Ice in Yamaatyn

When tectonic plates smash into each other, they push the Earth’s crust higher and higher, forming mountains. Some mountain ranges, like the Himalayas, are still growing. Others, like the Appalachians, saw their heyday hundreds of millions of years ago and have been weathering away ever since. Volcanoes also form mountains and periodically erupt – scraping clear the landscape.

On a mountain, weather and the organisms that live there rapidly change as elevation increases. As temperatures get colder, tree species change, and then become scarcer before disappearing entirely. At the top there may be nothing but snow and ice. But even these bleak landscapes are home to a diverse array of plants and animals adapted for that environment.

Until recently, mountain habitats have been largely protected because of their inaccessibility. As people have moved into the mountains to live, for recreation and to obtain valuable resources such as timber, mountain ecosystems around the world have been subject to degradation and destruction.

Two snow leopards successfully collared in Nepal

Scientists successfully collared two snow leopards in Western Nepal—a feat that will help researchers learn more about this elusive and vulnerable species. The satellite GPS collaring of these big cats brings Nepal’s tally of collared snow leopards to eight.

A snow leopard looks to the right wearing a satellite collar and sitting on a rocky slope

Why They Matter

  • Water for People

    Mountains capture water from the atmosphere and store it as snow and ice that supplies streams and rivers throughout the year. Half the world’s population depends on mountains for their drinking water or hydroelectric power.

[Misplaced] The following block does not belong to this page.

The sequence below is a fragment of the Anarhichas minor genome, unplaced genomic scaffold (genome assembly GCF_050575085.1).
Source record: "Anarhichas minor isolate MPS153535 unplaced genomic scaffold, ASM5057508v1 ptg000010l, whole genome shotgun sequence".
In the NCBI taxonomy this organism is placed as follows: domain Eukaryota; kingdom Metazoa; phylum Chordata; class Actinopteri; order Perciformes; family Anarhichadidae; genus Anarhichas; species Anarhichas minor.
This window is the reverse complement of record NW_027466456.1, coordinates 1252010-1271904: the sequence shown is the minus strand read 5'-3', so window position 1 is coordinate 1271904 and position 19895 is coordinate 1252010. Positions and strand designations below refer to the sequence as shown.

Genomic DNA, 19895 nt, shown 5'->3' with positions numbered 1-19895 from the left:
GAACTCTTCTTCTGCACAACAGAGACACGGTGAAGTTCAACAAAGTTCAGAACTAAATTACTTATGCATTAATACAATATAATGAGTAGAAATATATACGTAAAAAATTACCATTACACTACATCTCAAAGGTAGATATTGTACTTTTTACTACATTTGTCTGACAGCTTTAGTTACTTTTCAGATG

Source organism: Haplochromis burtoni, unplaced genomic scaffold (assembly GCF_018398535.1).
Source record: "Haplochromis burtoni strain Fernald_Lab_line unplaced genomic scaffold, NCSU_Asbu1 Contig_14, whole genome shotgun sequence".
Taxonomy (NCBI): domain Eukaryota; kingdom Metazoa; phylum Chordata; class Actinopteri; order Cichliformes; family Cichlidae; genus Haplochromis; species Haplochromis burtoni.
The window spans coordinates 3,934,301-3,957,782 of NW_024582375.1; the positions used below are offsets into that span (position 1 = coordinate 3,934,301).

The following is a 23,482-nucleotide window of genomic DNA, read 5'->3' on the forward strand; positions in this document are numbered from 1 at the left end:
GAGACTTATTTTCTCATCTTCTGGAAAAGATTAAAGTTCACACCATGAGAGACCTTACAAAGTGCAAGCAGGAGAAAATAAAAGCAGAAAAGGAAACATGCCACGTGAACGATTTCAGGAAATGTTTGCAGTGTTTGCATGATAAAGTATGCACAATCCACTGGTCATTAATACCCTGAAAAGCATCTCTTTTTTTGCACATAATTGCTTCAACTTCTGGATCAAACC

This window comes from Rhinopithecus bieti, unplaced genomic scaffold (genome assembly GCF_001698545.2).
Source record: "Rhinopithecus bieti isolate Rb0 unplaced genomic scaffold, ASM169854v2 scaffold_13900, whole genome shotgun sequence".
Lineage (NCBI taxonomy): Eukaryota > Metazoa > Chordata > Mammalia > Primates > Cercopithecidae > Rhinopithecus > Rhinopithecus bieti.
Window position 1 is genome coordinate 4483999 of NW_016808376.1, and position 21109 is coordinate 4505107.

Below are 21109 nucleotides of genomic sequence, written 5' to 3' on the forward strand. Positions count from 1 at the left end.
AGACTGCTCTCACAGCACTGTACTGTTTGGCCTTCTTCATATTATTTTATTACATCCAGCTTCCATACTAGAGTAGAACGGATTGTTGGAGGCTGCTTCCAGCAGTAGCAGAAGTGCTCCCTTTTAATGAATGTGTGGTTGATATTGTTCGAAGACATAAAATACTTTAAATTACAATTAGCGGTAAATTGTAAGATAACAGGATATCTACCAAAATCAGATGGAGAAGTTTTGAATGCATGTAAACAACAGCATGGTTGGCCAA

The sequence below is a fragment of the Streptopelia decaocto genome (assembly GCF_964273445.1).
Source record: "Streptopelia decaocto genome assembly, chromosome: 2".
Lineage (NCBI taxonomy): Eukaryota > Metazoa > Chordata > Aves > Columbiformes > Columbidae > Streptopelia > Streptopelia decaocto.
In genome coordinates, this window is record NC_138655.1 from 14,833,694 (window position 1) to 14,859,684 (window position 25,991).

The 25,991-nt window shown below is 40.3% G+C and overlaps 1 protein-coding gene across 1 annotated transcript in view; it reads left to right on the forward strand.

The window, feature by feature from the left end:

• Unique Biodiversity

    Because mountain habitats can change quickly as elevations increase, they are often home to a greater diversity of plants and animals than nearby lowlands. On some mountains, especially at medium elevations in warmer latitudes, many species are endemic, meaning that they are found nowhere else in the world.


Trekkers walking

Trekkers walking on the Langtang trail in Nepal with snow capped mountains in the background. Trekking plays a vital role in the local economy, but also has significant impact on the local environment.

Climate Change

Glaciers—layers of ice and snow compressed over thousands to millions of years—are often found high in the mountains. Runoff from glaciers provides water to many people. But climate change is causing many of these glaciers to shrink, which could lead to floods and water shortages and contribute to sea level rise that will destroy coastal communities.


People use mountain trees for firewood and other timber products. But unsustainable logging is a problem in many mountain forests. In addition, mountain forests are often lost to expanding agriculture or mining ventures that destroy precious habitat.

Tourism and Development

Globally, one out of eight people live in mountains and many others visit them each year. But mountain habitats are often destroyed to make way for roads, hotels and other developments (such as hydropower). Visitors can damage ecosystems if they trample plants or cart them away.

What WWF Is Doing

Udzungwa Mountains

Supporting Protected Areas

Securing mountain ecosystems within parks and other protected areas can help to preserve their valuable plants and animals for future generations. Protected areas have proved key to the preservation of some species, such as the mountain gorillas of the Virunga Mountains in the Democratic Republic of Congo. WWF works to create and support protected areas around the world.

Addressing Climate Change

Climate change will bring alterations to all ecosystems, including those on mountains. WWF advocates for an international climate agreement and promotes energy efficiency and renewable energy. We work to stop deforestation and develop strategies for adaptation—especially among vulnerable communities and fragile ecosystems such as mountains.

Supporting Sustainable Livelihoods

Many mountain regions, such as the Eastern Himalayas, are densely populated. These populations put pressure on mountain ecosystems. WWF works to conserve biodiversity in mountain landscapes while promoting sustainable livelihoods for the people who live there.